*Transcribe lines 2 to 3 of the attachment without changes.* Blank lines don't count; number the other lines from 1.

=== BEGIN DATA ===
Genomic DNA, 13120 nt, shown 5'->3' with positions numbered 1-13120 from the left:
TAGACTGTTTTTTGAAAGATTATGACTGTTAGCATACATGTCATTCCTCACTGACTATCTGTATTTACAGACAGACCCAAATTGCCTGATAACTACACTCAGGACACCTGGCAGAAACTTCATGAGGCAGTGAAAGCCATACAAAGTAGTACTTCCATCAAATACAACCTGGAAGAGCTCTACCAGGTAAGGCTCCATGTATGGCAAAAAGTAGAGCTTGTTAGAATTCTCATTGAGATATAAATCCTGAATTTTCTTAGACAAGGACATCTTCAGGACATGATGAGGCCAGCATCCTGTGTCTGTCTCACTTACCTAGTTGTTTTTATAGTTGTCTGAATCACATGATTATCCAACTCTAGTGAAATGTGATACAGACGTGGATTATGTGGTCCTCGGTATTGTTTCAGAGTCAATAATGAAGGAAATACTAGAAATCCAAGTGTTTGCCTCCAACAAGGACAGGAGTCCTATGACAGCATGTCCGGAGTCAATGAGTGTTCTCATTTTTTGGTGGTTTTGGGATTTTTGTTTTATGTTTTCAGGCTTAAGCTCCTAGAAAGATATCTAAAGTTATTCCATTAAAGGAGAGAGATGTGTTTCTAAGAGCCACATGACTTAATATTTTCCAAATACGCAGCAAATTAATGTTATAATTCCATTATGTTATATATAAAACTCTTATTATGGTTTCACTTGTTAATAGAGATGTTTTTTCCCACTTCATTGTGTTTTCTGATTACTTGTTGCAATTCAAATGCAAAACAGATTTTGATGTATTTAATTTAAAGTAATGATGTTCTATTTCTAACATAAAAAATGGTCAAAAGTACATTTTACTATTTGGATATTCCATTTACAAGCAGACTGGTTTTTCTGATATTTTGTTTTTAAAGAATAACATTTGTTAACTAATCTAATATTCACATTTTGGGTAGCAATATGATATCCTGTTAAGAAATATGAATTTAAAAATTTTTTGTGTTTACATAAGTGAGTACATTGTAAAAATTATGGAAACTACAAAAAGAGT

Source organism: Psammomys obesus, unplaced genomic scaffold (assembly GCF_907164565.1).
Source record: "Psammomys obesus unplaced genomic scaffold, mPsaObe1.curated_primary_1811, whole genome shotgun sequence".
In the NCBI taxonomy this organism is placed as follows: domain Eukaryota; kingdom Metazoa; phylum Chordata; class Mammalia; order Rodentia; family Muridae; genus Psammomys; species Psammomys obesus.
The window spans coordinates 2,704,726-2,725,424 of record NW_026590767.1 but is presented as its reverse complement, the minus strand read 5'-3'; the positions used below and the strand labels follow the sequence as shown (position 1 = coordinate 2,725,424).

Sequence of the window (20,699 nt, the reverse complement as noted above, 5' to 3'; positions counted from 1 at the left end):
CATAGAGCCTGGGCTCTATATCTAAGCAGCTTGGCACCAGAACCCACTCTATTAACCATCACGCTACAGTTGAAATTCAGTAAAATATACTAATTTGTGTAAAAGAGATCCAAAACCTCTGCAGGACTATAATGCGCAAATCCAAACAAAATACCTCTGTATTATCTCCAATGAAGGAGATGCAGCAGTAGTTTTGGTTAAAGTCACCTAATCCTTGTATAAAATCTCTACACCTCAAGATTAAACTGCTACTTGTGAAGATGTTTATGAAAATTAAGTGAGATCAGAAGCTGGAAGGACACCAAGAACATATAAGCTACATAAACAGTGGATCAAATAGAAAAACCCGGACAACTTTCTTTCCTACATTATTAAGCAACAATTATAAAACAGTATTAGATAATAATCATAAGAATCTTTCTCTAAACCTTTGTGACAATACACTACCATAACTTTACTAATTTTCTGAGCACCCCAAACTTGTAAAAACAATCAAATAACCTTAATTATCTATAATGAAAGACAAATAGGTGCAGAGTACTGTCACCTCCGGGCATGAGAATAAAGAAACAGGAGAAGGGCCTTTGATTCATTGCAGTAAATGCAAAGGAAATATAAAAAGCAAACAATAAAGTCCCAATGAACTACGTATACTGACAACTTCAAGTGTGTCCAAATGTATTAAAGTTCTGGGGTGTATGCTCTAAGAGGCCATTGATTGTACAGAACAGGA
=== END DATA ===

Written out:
TAGACTGTTTTTTGAAAGATTATGACTGTTAGCATACATGTCATTCCTCACTGACTATCTGTATTTACAGACAGACCCAAATTGCCTGATAACTACACTCAGGACACCTGGCAGAAACTTCATGAGGCAGTGAAAGCCATACAAAGTAGTACTTCCATCAAATACAACCTGGAAGAGCTCTACCAGGTAAGGCTCCATGTATGGCAAAAAGTAGAGCTTGTTAGAATTCTCATTGAGATATAAATCCTGAATTTTCTTAGACAAGGACATCTTCAGGACATGATGAGGCCAGCATCCTGTGTCTGTCTCACTTACCTAGTTGTTTTTATAGTTGTCTGAATCACATGATTATCCAACTCTAGTGAAATGTGATACAGACGTGGATTATGTGGTCCTCGGTATTGTTTCAGAGTCAATAATGAAGGAAATACTAGAAATCCAAGTGTTTGCCTCCAACAAGGACAGGAGTCCTATGACAGCATGTCCGGAGTCAATGAGTGTTCTCATTTTTTGGTGGTTTTGGGATTTTTGTTTTATGTTTTCAGGCTTAAGCTCCTAGAAAGATATCTAAAGTTATTCCATTAAAGGAGAGAGATGTGTTTCTAAGAGCCACATGACTTAATATTTTCCAAATACGCAGCAAATTAATGTTATAATTCCATTATGTTATATATAAAACTCTTATTATGGTTTCACTTGTTAATAGAGATGTTTTTTCCCACTTCATTGTGTTTTCTGATTACTTGTTGCAATTCAAATGCAAAACAGATTTTGATGTATTTAATTTAAAGTAATGATGTTCTATTTCTAACATAAAAAATGGTCAAAAGTACATTTTACTATTTGGATATTCCATTTACAAGCAGACTGGTTTTTCTGATATTTTGTTTTTAAAGAATAACATTTGTTAACTAATCTAATATTCACATTTTGGGTAGCAATATGATATCCTGTTAAGAAATATGAATTTAAAAATTTTTTGTGTTTACATAAGTGAGTACATTGTAAAAATTATGGAAACTACAAAAAGAGT

Source organism: Psammomys obesus, unplaced genomic scaffold (assembly GCF_907164565.1).